Journal of Political Institutions and Political Economy > Vol 4 > Issue 1

Different Rules, Different Legislators? Direct and Indirect Elections to the U.S. Congress

Joel Sievert, Department of Political Science, Texas Tech University, USA,
Suggested Citation
Joel Sievert (2023), "Different Rules, Different Legislators? Direct and Indirect Elections to the U.S. Congress", Journal of Political Institutions and Political Economy: Vol. 4: No. 1, pp 29-50.

Publication Date: 27 Feb 2023
© 2023 J. Sievert
Elections: Electoral institutions,  Legislatures: Lawmaking,  American political development,  Congress,  Electoral institutions,  Legislatures,  Political history,  Representation
Congressinstitutional developmentelectionselectoral reform


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In this article:
Electoral Institutions and Legislator Selection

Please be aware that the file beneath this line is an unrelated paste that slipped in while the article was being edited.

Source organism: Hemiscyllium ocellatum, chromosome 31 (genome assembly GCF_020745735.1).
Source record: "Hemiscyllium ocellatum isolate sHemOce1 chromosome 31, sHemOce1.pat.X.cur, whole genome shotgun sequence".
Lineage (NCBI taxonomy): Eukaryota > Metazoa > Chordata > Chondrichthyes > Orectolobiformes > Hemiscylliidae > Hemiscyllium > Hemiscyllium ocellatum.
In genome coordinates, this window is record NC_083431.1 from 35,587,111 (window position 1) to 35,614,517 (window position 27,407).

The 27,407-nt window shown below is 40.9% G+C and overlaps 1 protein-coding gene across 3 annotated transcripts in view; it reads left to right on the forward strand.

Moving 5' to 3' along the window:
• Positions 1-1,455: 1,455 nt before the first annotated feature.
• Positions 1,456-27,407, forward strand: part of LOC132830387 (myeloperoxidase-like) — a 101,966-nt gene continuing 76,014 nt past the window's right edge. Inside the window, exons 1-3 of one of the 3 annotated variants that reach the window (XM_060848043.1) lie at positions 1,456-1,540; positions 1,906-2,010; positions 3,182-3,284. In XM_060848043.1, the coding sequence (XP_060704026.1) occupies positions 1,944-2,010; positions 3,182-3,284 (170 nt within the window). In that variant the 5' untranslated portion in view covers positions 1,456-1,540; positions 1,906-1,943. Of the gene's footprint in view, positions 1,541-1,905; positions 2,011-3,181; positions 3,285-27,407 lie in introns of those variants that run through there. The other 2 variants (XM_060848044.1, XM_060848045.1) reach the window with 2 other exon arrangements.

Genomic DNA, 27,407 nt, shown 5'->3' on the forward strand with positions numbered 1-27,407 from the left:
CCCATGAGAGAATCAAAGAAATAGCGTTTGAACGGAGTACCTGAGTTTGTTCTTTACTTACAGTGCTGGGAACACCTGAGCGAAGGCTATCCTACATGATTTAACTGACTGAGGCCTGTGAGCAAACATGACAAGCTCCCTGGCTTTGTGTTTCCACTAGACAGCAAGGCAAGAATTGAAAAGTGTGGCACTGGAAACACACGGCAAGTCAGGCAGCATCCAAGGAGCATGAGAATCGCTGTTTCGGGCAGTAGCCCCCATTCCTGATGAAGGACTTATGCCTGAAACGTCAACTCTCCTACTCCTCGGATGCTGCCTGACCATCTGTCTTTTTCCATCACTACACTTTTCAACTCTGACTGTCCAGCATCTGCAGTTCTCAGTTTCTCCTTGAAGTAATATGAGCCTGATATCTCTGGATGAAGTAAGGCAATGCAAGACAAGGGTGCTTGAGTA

Legislators and Indirect Elections 
Research Design 
Data and Analysis 


I examine whether indirect and direct elections lead to the selection of different types of legislators. My research design, which compares senators to representatives who were elected from statewide districts, takes advantage of two unique features of the nineteenth century congressional districting process. First, some states elected their entire congressional delegation in at-large districts. Second, many states that gained a seat during reapportionment would elect the new representative in a statewide contest rather than redrawing district lines. As a result, there are not only more representatives elected statewide, but they also come from a more diverse set of states than in contemporary elections. Overall, I find that indirectly elected legislators were more comparable to directly elected legislators on some dimensions than prior studies suggest.